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Home>Levelset Community>Legal Help>Our builder (built house in Illinois) delayed finishing our punch list after we closed and finally we got the painting done. We had already closed on the house for over a year and a half. Now, over a year later when the work was done, the painter filed a lien for unpaid service work on the punchlist. Are we liable or is the builder?

Our builder (built house in Illinois) delayed finishing our punch list after we closed and finally we got the painting done. We had already closed on the house for over a year and a half. Now, over a year later when the work was done, the painter filed a lien for unpaid service work on the punchlist. Are we liable or is the builder?

IllinoisMechanics Lien

We built a house and closed on the property with a punch list three years ago. The builder still has work he needs to complete. The painter came and finished most of his part of the punch list. That was over a year ago. Today, the Painter sent an email to list of owners he did work for and copied us all on the email that he filed a lien. Are we responsible?

1 reply

Jan 18, 2019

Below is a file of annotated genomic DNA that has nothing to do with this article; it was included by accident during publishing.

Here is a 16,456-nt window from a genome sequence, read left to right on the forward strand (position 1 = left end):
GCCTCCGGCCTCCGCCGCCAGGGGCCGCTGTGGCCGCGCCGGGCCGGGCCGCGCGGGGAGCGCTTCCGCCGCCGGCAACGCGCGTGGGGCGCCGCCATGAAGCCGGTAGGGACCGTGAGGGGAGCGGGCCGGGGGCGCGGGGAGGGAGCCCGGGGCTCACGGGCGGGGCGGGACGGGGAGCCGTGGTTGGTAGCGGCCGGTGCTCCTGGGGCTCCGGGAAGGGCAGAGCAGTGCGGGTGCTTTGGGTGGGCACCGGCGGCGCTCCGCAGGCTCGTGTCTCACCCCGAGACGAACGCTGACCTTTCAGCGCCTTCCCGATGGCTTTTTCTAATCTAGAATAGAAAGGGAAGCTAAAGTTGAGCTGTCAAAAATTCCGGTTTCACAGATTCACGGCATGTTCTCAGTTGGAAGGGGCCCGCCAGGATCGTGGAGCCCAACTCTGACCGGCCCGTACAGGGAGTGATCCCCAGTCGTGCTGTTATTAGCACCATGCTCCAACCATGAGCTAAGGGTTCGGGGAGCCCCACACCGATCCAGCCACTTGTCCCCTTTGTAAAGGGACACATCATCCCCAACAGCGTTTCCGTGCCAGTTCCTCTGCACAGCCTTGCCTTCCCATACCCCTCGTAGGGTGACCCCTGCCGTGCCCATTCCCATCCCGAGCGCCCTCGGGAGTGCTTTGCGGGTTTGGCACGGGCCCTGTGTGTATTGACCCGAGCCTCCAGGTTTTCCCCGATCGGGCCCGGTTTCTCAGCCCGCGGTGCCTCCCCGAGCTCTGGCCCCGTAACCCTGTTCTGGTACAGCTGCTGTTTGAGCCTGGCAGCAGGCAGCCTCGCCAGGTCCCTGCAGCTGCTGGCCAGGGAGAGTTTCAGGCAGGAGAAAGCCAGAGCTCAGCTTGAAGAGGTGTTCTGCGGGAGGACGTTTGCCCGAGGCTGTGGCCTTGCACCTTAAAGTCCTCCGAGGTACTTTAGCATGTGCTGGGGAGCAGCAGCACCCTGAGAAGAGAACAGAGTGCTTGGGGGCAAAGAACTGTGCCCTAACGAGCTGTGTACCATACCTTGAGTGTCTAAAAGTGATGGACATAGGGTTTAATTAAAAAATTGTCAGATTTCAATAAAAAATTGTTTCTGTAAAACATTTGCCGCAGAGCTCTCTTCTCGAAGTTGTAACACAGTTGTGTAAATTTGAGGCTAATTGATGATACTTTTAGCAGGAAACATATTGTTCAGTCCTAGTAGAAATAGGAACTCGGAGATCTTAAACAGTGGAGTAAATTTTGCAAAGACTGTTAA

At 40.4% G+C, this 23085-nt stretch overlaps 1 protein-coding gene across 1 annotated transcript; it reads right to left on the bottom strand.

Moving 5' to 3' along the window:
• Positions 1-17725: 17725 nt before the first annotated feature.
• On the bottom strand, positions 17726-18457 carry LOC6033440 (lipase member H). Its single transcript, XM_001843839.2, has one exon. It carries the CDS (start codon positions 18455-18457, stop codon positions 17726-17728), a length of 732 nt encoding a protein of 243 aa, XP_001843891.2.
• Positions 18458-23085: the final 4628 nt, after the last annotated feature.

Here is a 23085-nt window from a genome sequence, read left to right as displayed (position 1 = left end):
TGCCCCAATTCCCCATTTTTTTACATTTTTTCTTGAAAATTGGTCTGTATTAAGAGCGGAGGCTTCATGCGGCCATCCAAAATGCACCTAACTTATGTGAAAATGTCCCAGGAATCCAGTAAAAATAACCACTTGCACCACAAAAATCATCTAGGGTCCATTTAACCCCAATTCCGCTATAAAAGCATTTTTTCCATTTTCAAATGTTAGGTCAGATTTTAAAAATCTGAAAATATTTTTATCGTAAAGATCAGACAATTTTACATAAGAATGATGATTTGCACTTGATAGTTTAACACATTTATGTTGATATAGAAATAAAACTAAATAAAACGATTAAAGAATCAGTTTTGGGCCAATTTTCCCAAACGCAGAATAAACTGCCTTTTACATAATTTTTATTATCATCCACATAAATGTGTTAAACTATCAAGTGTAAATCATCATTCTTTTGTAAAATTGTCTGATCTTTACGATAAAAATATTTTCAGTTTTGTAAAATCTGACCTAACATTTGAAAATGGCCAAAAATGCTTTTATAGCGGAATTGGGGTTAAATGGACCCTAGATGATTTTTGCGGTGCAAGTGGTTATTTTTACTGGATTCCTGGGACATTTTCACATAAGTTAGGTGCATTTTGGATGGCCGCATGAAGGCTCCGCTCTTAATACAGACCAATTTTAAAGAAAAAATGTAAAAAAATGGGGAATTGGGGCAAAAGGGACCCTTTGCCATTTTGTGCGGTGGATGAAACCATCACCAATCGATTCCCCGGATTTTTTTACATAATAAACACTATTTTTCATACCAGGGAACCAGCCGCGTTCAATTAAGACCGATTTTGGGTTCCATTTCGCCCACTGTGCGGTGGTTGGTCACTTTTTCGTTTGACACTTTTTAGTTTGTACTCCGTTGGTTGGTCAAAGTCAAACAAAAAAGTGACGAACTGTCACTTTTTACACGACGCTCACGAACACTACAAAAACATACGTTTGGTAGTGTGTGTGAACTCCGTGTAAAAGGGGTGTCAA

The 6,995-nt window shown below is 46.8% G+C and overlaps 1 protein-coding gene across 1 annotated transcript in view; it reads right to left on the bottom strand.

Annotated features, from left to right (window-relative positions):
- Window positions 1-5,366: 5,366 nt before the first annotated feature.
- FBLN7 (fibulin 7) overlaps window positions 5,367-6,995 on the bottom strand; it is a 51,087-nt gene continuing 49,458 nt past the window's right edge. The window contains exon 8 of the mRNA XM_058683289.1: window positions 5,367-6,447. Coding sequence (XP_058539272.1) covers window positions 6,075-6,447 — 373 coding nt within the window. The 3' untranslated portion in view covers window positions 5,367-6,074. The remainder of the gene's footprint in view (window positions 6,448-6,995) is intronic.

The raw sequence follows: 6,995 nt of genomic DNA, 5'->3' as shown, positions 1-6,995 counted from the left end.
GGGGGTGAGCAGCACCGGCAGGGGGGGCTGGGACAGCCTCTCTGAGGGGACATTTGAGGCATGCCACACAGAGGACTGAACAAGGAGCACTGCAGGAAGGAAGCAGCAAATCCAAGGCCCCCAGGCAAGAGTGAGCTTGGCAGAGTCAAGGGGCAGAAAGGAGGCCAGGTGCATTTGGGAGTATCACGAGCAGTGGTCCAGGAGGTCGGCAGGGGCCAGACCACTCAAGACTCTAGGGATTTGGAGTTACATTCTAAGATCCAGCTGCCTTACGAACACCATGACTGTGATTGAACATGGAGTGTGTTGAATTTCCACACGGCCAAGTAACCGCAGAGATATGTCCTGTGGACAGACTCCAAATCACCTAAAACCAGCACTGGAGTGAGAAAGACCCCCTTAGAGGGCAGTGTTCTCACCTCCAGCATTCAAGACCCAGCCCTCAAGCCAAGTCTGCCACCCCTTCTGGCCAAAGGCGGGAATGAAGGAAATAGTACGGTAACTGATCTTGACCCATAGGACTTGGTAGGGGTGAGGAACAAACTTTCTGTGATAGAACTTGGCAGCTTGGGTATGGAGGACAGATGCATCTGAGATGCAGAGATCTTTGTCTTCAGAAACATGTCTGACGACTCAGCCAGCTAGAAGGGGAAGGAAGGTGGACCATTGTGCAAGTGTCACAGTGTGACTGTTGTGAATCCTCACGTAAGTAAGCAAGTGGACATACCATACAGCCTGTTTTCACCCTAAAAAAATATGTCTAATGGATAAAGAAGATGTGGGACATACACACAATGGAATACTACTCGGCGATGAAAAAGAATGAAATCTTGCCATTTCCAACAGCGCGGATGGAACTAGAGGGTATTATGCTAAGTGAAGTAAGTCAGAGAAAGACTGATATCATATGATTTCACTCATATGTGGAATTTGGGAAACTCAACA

That's a good question. Ultimately, a filed mechanics lien ties directly to the property. Meaning, a mechanics lien filing, in and of itself, does not alter who is responsible or liable for making payment. Rather, the attachment of the lien creates a consequence - if the lien isn't paid by someone, the title to the underlying property could be in jeopardy. So, if a builder was supposed to pay a painter, that painter goes unpaid, and then the painter files a lien on the property - the painter is still owed money from the builder. However, because the builder does not own the underlying property, the owner of the property is also brought in as a potential party to pay the debt. Then, regardless of who actually owes payment to the painter, the mechanics lien could still be valid and in order to avoid the harsh result of a lien enforcement action, an owner may need to think about how to have the lien removed (one option, of course, being that the owner could offer to pay the lienor in exchange for the removal of the lien). Of course, property owners aren't helpless - through lawsuit (or even merely the threat of suit), an owner could force their builder to pay a claimant who has liened their property. Further, many state statutes and license codes will require that the party who failed to make payment will be liable for holding a property owner harmless against lien claims from their subs. Complicating matters further, where work has been authorized by someone other than the property owner, there may be serious question as to whether the work provided will give rise to lien rights. But, in a situation where an owner knows that work will be performed and allows that work to be performed, they might not be able to avoid lien liability. Regardless, once a mechanics lien has been filed, it's a good idea to reach out to a local construction or real estate attorney. The effects of a lien claim can be harsh, and hiring an attorney will make it easier to fully understand the circumstances. Plus, they'll be able to advise you on how best to proceed. As a final note - this article may be helpful: A Mechanics Lien Was Filed on My Property – What Do I Do Now?
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